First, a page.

Spanish - Steinitz Deferred [C72]
After Radjabov's espousal of the Schliemann Gambit, just recently Grischuk started playing the sharp Steinitz Deferred piece sacrifice, 1. e4 e5 2. Nf3 Nc6 3. Bb5 a6 4. Ba4 d6 5. O-O Bg4 6. h3 h5:
This worked OK against Svidler, but a few days later, in Gashimov, V - Grischuk, A, he was faced with the sharp 7. d4 and lost horribly. Still, as Mike Yeo pointed out, Black has a big improvement which keeps the line playable. I have including a brief effort of my own in the notes.
Gajewski Variation [C96]
1. e4 e5 2. Nf3 Nc6 3. Bb5 a6 4. Ba4 Nf6 5. O-O Be7 6. Re1 b5 7. Bb3 d6 8. c3 O-O 9. h3 Na5 10. Bc2 d5:
This opening has become mainstream over the past few months, being played many times by a whole spectrum of players.
Firstly, in Almasi, Z - Stevic, H we will look at 11. d4 dxe4 12. Nxe5, White's play looks fairly critical to me, and although Black won easily after the exciting complications, the note to move 21 reveals that White may have been better at this stage.
Second, Black is not forced to capture on e4 with the pawn, but can play for an Open Spanish structure, as in Kotronias, V - Lie, K, where Black refutes his opponent's optimism. Michael Egan's new move is in the note to move 12.
I have played this line several times myself this year, with the same result each time, a draw! In fact, most times my opponents have preferred 11. exd5 e4 12. Bxe4, grabbing the pawn, as in Durarbeyli, V - Kosten, A. I feel Black is a bit worse in these positions, but his bishop pair give him long-term compensation.
Incidentally, 12. Ng5 might soon be considered a mistake, see Stevic's improvement in the note.
Zaitsev Variation [C92]
IM Goh Wei Ming
In the wake of Tony Kosten's January update, an improvement over the earlier game Leko-Adams, Wijk Aan Zee 2008, arrived courtesy of Kamsky, see Kamsky, G - Adams, M.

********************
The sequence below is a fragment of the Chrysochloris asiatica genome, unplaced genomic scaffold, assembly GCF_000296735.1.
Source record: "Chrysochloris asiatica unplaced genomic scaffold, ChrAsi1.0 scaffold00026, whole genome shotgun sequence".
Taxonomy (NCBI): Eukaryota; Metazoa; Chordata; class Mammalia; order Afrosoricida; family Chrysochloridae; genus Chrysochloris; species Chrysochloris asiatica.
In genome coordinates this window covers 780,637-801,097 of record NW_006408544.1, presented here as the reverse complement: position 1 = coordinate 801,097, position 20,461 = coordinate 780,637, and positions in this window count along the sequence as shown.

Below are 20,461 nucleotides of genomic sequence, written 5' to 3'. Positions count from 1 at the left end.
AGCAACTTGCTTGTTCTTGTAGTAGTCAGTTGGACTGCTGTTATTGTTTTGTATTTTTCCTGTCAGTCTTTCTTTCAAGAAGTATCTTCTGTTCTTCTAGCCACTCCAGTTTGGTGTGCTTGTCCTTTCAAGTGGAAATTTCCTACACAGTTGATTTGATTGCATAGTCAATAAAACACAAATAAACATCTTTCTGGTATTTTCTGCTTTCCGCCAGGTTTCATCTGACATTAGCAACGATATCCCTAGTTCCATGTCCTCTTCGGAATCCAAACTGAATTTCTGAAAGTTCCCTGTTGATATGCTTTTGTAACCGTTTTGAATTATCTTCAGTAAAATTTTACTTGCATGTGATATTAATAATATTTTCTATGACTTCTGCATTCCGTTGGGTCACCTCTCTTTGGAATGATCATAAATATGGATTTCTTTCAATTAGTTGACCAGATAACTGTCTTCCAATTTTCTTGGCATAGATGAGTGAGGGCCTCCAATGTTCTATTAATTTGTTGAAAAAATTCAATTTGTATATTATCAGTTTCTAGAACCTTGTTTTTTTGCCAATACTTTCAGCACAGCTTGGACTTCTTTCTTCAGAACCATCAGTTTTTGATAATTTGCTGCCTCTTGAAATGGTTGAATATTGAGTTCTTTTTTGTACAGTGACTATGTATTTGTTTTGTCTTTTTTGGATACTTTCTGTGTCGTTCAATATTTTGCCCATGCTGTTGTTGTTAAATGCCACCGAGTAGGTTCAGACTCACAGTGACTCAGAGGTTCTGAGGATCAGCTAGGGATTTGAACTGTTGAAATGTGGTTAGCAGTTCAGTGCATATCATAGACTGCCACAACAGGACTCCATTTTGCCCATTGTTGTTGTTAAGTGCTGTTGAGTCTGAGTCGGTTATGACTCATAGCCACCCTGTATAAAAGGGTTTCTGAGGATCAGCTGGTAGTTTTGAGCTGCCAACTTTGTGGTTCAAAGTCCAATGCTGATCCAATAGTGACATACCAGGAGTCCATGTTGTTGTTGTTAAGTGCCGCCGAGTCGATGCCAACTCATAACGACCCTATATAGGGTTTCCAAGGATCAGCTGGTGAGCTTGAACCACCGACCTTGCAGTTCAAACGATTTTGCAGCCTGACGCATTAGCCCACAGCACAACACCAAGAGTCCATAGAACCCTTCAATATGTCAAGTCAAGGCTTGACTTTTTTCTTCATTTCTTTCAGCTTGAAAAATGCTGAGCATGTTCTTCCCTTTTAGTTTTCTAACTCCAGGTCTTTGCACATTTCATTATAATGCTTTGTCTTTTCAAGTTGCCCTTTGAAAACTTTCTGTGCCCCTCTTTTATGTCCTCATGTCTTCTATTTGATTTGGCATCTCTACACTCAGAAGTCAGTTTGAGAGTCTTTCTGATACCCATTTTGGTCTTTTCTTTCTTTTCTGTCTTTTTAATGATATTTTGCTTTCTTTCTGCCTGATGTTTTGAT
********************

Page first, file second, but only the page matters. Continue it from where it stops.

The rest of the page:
Ruy Lopez Chigorin [C99]
IM Goh Wei Ming
In the first section of this article, we will take a look at some of the latest ideas in the Classical Ruy Lopez with the move 12...Rd8. After the moves, 1. e4 e5 2. Nf3 Nc6 3. Bb5 a6 4. Ba4 Nf6 5. O-O Be7 6. Re1 b5 7. Bb3 d6 8. c3 O-O 9. h3 Na5 10. Bc2 c5 11. d4 Qc7 12. Nbd2:
the move 12...Rd8 or first 12...cxd4 13. cxd4 then 13...Rd8 have never had a strong following compared to 12..Nc6. In his DVD My best games in the Spanish, Vol 1, Shirov even described this move as possibly an opening mistake. In this update, we will first look at Khalifmann's recommendation 13.b3 and then investigate what Shirov perceives as the refutation of this entire system, 13.Nf1.
First, Stojic,D-Zhang Zhong shows just how easy it is to go wrong if White doesn't know how to deal with this line appropriately. Though I guess one could probably argue that White was outrated by more then 400 elo points anyway.
In Adams, M - Koneru, H, Adams followed along the lines of an idea that was previously analyzed in Gashimov-Tseitlin France 2006. The plan starting with 16.a3 and 17. b4 followed by a white knight journey to the a5 square:
This proved just as effective in this clash of genders.
In Zhigalko, A - Khairullin, I White played 17. d5, closing the centre, intending to go for an all-out attack on the kingside with the moves g2-g4, Nf1-g3-f5, a rook lift with Re3 and so on.
Stefansson, H - Almasi, Z features a new attempt, 15...Qb6:
I would like to present some of my blitz games in this variation. My sparring partner in this instance goes by the handle "Milanov" and I counted at least 10 games that we fought in this variation. Despite the short time control, the games are surprisingly of some theoretical interest, see Goh Wei Ming-Milanov.
Finally, it has been some time since the ultimate main line of the Classical Ruy Lopez has been covered in this column and I would like to do a small recap of the main ideas of this complex line in Karjakin, S - Inarkiev, E. In the annotations to this game, I sometimes refer to Alexei Shirov's comments in his excellent DVD My best games in the Spanish, Volume 1.
Many thanks to Goh Wei Ming, and see you next month, Tony